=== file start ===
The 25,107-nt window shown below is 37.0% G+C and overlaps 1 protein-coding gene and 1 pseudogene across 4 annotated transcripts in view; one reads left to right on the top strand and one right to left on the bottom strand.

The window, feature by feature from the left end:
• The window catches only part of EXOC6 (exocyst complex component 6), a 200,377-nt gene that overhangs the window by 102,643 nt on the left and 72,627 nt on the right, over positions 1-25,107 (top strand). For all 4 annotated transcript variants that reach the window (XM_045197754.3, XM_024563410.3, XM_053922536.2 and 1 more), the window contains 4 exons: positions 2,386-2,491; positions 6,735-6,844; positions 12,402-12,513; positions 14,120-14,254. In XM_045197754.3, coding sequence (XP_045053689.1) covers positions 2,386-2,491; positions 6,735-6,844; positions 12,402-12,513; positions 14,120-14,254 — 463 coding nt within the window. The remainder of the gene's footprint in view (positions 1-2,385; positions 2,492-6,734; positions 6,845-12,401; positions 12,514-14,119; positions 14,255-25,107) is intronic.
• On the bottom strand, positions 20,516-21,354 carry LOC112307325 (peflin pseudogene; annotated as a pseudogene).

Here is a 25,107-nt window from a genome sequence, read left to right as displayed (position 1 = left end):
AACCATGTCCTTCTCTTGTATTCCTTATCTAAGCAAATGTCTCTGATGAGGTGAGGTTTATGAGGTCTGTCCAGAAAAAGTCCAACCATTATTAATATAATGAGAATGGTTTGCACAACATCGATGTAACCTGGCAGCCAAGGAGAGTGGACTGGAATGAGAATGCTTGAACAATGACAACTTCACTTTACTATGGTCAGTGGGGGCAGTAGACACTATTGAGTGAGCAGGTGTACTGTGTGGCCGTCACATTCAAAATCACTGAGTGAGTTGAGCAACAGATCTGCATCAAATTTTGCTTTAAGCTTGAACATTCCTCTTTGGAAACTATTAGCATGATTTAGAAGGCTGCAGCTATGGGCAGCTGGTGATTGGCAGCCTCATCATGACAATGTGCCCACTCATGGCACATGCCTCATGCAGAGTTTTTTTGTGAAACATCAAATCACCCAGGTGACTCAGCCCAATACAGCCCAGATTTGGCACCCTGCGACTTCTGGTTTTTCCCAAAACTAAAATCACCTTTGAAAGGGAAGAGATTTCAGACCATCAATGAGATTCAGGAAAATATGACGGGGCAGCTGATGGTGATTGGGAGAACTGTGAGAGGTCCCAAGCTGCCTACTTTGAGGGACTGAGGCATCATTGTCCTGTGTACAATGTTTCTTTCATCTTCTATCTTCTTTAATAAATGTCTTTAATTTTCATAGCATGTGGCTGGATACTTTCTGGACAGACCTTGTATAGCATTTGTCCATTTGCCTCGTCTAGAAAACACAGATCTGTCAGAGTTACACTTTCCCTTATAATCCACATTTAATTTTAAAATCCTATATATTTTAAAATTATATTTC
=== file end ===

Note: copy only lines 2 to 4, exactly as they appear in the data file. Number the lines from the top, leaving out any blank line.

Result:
The window, feature by feature from the left end:
• The window catches only part of EXOC6 (exocyst complex component 6), a 200,377-nt gene that overhangs the window by 102,643 nt on the left and 72,627 nt on the right, over positions 1-25,107 (top strand). For all 4 annotated transcript variants that reach the window (XM_045197754.3, XM_024563410.3, XM_053922536.2 and 1 more), the window contains 4 exons: positions 2,386-2,491; positions 6,735-6,844; positions 12,402-12,513; positions 14,120-14,254. In XM_045197754.3, coding sequence (XP_045053689.1) covers positions 2,386-2,491; positions 6,735-6,844; positions 12,402-12,513; positions 14,120-14,254 — 463 coding nt within the window. The remainder of the gene's footprint in view (positions 1-2,385; positions 2,492-6,734; positions 6,845-12,401; positions 12,514-14,119; positions 14,255-25,107) is intronic.
• On the bottom strand, positions 20,516-21,354 carry LOC112307325 (peflin pseudogene; annotated as a pseudogene).